Looking at this modelled example, the inchworm has learnt how to do long multiplication in columns or even by another pencil and paper method. They see that the question is multiplying so they use that standard method. The grasshopper, however, will look at the specific numbers given and notice how close to twenty 21 is and realise they can do this particular example in their head. Multiplying by 20 is same as doubling then times by 10. They would then add on the extra 32 to make 672.
Now look at the second example, this time isn’t so clear cut for our more able child. They could do the same double 43 is 86, times by 10 is 860. But this time when they go to add on the extra 43 the numbers are a bit more tricky and they might at this point chose to use a pencil method to add the 860 and 43 to make 903.
Our third example shows that the more flexible mathemetician will look at the specific numbers involved this time and because they have good number sense, they will realise that there are no easy, quick ways around this. They will have to do it by a standard written method for long multiplication.
Younger children might show their learning styles by linking number bonds to 10 with the specific numbers in the question. The inchworm will work from left to right each time, adding the next number on to their total. They will have to make five additions and cross the tens boundary, which also requires number bond to 10 knowledge. A grasshopper will have good number sense and can link between topics easily. For them, this question because of the specific numbers is very simple. They will notice straight away that there are three pairs of number bonds to ten. 8 + 2, 3 + 7 and 4 + 6. So quickly 3 x 10 = 30.
Another example is where the inchworm will do the whole standard layout, including the row of zeros. But the grasshopper will spot straight away that the numbers both end in zeros and they can use known facts and then adjust the place value all in their heads.
So you might be thinking from these examples I have given, why would you want any children to be aiming to be an inchworm rather than this seemingly very smart grasshopper?
Looking back at the original lists, there are negatives from being a grasshopper. They find it hard to be methodical; they prefer to calculate mentally not on paper and find learning set methods tricky. Lack of these three strategies can be the downfall of a child who only works like a grasshopper.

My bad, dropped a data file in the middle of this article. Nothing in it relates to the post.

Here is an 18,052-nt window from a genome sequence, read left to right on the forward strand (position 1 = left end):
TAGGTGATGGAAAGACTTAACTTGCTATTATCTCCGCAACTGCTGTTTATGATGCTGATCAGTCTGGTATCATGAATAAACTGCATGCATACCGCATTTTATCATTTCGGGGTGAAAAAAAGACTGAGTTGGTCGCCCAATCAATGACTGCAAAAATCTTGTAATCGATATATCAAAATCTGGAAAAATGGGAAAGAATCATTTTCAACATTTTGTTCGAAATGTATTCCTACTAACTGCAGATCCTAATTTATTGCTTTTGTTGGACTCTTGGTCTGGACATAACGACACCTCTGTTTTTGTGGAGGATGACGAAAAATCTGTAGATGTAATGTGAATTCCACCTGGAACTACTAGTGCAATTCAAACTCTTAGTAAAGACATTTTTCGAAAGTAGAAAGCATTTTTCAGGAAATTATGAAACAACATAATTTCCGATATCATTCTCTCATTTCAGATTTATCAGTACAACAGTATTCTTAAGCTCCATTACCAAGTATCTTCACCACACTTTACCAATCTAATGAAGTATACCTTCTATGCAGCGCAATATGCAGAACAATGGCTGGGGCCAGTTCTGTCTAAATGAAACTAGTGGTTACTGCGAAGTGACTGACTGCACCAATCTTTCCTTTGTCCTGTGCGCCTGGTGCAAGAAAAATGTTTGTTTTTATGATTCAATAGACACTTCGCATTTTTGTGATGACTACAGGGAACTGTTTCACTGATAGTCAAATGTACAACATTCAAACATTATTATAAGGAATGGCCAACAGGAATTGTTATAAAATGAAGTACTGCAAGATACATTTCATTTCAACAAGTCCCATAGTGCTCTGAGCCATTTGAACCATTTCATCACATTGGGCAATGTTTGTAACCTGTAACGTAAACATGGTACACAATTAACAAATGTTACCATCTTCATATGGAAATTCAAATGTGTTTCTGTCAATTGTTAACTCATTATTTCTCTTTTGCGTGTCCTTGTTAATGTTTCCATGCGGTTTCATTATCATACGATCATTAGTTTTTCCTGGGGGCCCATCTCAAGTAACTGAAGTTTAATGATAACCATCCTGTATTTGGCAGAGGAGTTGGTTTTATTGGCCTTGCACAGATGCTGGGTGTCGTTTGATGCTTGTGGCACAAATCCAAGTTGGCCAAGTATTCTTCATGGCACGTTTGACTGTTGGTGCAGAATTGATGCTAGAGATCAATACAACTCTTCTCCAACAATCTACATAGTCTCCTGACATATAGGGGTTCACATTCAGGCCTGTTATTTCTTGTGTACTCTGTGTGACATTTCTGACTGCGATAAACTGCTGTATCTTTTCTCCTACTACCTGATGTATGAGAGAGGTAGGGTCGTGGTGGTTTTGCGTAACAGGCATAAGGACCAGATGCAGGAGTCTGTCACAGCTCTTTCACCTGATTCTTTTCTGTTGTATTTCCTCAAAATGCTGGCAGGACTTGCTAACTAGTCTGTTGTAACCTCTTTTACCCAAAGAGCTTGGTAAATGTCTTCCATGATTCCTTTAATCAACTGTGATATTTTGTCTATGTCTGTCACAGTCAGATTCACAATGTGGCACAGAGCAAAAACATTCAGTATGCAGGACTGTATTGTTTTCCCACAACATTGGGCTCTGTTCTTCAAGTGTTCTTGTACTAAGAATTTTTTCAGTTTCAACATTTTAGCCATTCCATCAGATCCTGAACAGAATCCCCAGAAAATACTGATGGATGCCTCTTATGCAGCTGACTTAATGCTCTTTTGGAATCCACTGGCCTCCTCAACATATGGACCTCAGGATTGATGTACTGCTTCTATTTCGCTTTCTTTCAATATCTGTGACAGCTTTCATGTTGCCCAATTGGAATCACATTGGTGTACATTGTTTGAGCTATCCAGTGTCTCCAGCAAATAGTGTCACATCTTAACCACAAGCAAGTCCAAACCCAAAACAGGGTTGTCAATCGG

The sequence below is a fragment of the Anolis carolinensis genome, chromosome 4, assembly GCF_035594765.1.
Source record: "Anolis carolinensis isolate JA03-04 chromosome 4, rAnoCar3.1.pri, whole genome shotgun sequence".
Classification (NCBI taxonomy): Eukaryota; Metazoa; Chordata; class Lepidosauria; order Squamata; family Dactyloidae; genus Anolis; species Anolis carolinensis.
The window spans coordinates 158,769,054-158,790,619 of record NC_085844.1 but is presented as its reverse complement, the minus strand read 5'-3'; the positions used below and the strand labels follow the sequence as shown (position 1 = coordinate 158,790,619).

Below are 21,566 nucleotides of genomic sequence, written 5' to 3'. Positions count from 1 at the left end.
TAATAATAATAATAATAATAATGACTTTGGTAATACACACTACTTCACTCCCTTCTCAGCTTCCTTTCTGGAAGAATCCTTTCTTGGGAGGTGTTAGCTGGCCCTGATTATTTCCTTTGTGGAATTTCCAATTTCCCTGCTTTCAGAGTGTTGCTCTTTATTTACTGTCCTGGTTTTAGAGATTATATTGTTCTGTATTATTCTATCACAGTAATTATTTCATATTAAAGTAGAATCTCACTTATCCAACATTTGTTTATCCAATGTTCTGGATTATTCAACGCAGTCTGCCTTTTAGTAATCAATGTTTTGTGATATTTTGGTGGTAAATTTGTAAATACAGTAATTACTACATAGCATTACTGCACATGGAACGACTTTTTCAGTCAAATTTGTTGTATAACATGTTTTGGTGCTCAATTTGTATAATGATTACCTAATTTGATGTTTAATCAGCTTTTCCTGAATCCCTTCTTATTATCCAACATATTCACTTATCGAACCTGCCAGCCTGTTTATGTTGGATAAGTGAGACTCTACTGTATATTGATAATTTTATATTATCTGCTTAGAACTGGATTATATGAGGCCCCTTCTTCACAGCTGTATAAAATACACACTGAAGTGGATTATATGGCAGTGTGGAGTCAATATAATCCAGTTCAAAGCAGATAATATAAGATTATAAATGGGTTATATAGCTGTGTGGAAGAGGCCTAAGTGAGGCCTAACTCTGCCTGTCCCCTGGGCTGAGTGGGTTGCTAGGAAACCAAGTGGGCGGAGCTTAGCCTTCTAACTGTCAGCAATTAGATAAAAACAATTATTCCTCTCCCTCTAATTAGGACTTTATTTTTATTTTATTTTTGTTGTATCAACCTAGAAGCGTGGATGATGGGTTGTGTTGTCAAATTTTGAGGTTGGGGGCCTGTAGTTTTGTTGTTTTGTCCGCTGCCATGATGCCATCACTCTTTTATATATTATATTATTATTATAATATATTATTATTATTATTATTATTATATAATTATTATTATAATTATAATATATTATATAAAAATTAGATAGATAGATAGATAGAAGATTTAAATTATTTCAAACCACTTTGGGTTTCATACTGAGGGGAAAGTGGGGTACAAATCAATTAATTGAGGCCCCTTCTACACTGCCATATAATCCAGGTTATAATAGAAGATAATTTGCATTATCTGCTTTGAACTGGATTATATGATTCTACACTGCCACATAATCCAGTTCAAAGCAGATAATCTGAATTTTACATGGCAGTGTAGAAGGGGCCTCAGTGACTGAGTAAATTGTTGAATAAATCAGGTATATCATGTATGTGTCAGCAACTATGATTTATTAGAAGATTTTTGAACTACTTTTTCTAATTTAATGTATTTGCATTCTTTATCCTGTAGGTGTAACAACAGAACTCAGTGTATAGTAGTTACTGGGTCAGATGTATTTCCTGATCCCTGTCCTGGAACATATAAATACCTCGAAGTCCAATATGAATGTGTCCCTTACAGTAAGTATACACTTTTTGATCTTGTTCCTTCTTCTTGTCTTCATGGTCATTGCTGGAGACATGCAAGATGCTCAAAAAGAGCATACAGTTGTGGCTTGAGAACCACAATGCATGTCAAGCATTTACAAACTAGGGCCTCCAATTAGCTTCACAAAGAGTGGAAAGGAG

At certain stages in a child’s education, tests and exams require them to do their working out in a set way. These children will find it almost impossible to do this and will often come away with a low test score as they haven’t been able to conform to the standard methods expected. This is very frustrating for both child and teacher as they are more than capable and given different requirements they would probably excel. Equally, another reason for the downfall of a strict grasshopper is that they will go very fast and miss a crucial step or trip themselves up somehow.
It would seem that it is better to be a grasshopper, but sometimes grasshoppers just leap in, and there is no thought trail to the reasoning. They miss a crucial clue in the question or misread it and go down a blind alley. They are less logical, and sometimes this means they come unstuck in a way that the inchworm will not as they will be methodical even if this is slower. As the child becomes older and preparing for GCSE getting reliably to the correct final answer every time becomes critical.
So on things that we can quickly and efficiently do differently, it is good to be a grasshopper, but if something is really tricky, the inchworm is the best approach.
How can we encourage children to be both?
Questions like ‘is there another way to get to the answer?’ and ‘what other topic uses …?’ can help give prompts and scaffolding, so you encourage a child to think around a question and not just follow the same procedure each time. Also changing the numbers in the question in the way I did. Each time asking ‘let’s look at the numbers this time, is there a quicker way to do it this time?’
Is your child struggling with learning or remembering their times tables?
Do you want some tips of how to help them?